Aha -- many thanks. I think what tripped up my test logic is that the "done" state in drs4_eval5_app.vhd that executes post-readout sets DWRITE back to 1 (drs_write_set). If one then writes to FPGA register 5 while the FSM is in the "idle" state, the conf_strobe and wsr_strobe states occur with DWRITE and DENABLE both asserted. This is if one sets the "dactive" bit in the FPGA app code, which is probably not the usual use case. Maybe using the real DRS.cpp avoids this situation. (I was simulating your FPGA code to test my understanding of what our FPGA code should do.)
Anyway, our own use case is fine: as you suggest, we leave DENABLE asserted, but we deassert DWRITE while reading out or while changing DRS4 register values.
you keep DENABLE active all the time to keep the Domino Wave running, but you deassert DWRITE if you change any register via SRCLK. There is no shadow register, just a simple shift register, but with DWRITE being low, the domino circuitry does not touch it.
We have for some time now been using custom firmware on a custom board to read waveforms out of DRS4 chips. Now we are working on cascaded readout mode, 4 channels @ 2048 samples, WSREG=0x55, in order to allow for longer trigger latency.
Doing a testbench simulation of the FPGA code raised a question for me: Do I need to deassert DENABLE while I shift a new 8-bit value into the write-shift register? What happens if, during the few-hundred nanoseconds it takes to shift 8 bits into the register, the domino wave crosses cell 768, thereby shifting the write-shift register left by one bit? Is this shifting suppressed when A=0b1101? Or does the update of the actual write-shift register occur only once, after the 8th SRCLK cycle? (Maybe one is really shifting bits into a shadow register that is copied all at once into the actual register?)
I notice in simulating your drs4_eval5_app.vhd that if one sets bit 27 ("drs_ctl_dactive") of register 0 (do not deassert DENABLE on trigger), then starts the domino wave (set bit 0 of register 0), then issues a software trigger, then later writes to register 5 (config register, wsreg, etc.), DENABLE is not in fact deasserted during the time when A=0b1100 (conf_setup, conf_strobe) or when A=0b1101 (wsr_setup, wsr_strobe).
But my simulation testbench includes a simplified Verilog model of my interpretation of the DRS4 data sheet, and my simulated DRS4 happened to cause the write-shift register to shift (256 samples before DTAP toggled) during your "wsr_strobe" FSM state, thus corrupting the value that was being shifted into the WSREG via SRIN and SRCLK.
So I'm curious: to be safe, should one deassert DENABLE before updating the write-shift register, or is it safe to update it even while the domino wave is active and looping? It seems easy enough to be safe, since we should only need to write to the WSREG once during the setup phase and then let it loop forever.
We're developing electronics based on the DRS4 to read out a breast PET scanner and our event rate will be quite high so we're concerned about dead-time. with that in mind, I have a question regarding the mode of simultaneous writing and reading that is described in the DRS4 data sheet. I think the description there is quite clear but I'd like to ask for a few clarifications.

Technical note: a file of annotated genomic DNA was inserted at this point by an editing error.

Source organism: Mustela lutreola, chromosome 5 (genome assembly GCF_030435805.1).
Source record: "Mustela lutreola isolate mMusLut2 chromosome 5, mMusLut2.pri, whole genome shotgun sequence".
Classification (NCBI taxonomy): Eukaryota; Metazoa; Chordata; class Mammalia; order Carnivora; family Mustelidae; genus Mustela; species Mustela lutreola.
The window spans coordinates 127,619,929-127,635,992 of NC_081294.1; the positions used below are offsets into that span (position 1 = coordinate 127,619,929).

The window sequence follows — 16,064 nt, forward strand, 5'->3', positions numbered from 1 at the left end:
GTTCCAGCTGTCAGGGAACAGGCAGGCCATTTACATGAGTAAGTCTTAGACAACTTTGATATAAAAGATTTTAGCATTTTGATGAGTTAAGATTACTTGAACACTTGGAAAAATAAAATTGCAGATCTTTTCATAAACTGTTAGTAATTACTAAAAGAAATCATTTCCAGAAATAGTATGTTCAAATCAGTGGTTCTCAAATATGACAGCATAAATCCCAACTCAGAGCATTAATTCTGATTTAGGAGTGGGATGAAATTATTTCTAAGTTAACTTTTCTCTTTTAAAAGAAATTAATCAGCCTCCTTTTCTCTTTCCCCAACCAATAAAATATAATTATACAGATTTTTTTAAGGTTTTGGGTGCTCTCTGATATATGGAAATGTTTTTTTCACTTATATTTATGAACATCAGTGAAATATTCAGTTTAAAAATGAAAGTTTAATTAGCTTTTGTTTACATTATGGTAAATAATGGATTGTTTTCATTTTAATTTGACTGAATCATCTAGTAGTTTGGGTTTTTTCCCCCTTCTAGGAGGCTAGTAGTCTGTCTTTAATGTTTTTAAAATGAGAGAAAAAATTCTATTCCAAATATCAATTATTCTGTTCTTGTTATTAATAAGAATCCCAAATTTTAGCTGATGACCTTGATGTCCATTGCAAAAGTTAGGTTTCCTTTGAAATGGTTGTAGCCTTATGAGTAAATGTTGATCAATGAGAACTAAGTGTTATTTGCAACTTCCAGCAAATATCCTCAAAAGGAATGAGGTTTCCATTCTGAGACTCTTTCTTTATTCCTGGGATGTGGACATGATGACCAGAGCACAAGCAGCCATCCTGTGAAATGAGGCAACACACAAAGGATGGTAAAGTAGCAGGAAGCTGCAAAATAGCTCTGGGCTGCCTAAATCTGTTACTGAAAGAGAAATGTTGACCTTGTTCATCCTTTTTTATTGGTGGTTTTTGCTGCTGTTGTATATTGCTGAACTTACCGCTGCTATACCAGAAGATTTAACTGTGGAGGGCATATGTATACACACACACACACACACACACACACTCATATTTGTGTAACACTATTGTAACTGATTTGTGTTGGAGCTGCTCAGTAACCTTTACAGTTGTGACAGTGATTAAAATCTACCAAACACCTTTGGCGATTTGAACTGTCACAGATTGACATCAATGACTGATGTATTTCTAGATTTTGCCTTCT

1) Are the channels required to be read out via the channel multiplexer when doing the simultaneous write/read or is it ok to read out all channels in parallel (even the ones still sampling) and just throw away the ones you don't want?
2) If one wanted to use region of interest mode along with the simultaneous write/read, how would that work? Here is what I would think - please tell me if I'm missing some important detail:
-upon trigger, deassert dwrite.
-increment write config register
-start the readout (reading out stop shift register value on SROUT as data comes out)
3) now to add even more complexity - I would actually like to use simultaneous write/read along with region of interest mode and also with pairs of cascaded channels as we need >500ns latency and 2Gsps is too slow for our signals. the combination of cascading and simultaneous write/read is addressed in the data sheet but I still have one question. In normal circumstances when cascading channels, one would read out the value in the write shift register to know which channel was active when the domino wave stopped. I assume that this is not possible when dwrite is enabled as the write shift register is then advanced by the domino wave, so I see three possibilities:
-accept more dead-time and read out the write-shift-register each time (adds ~240ns to deadtime)
-just read out both channels every time and figure out later where is the data you want
-attempt to keep track of the expected state of write-shift-register in firmware.
is there a better option that I have not thought of?
Unfortunately the simultaneous writing/reading does not work as described in the data sheet. Just recently we found out that due to a bug in the chip a part of the waveform is missing if you read and write at the same time. The only clean solution is to use two DRS4 chips in parallel. You read one chip while the other samples, then you switch over between them. In that case all the ROI scheme and channel cascading works normally. The dead time will be addressed by the DRS5 chip, which will be dead time free, but will not be available until in maybe 2-3 years.
Dear DRS4 community,
Is there a way to extract timestamps with sub-ms precision? The milliseconds of an event is clearly given when unpacking the header. I would like to determine how far apart events are when they are within the same millisecond.
Putting sub-ms precision into the header does not make sense, since the USB transfer only happens in time-slots of about 2 ms. To get better timing, you would need a hardware time clock in the FPGA, which does not exist right now.
I am trying to synchronise the readout of two test boards, one is the DRS4 test board, the other is PSI46 test board (used for the readout of CMS pixel chip) for the offline analysis. I think that the most secure way to accomplish this is to pass a trigger number from one test board to the other.
The PSI46 test board has a software which allows it to accept a 16 bit number following the trigger pulse. I was wondering whether it would be possible for DRS4 board to generate such a trigger number on the trigger out line after sending the trigger. Also would it be possible to record this trigger number for every event stored by DRS4 board?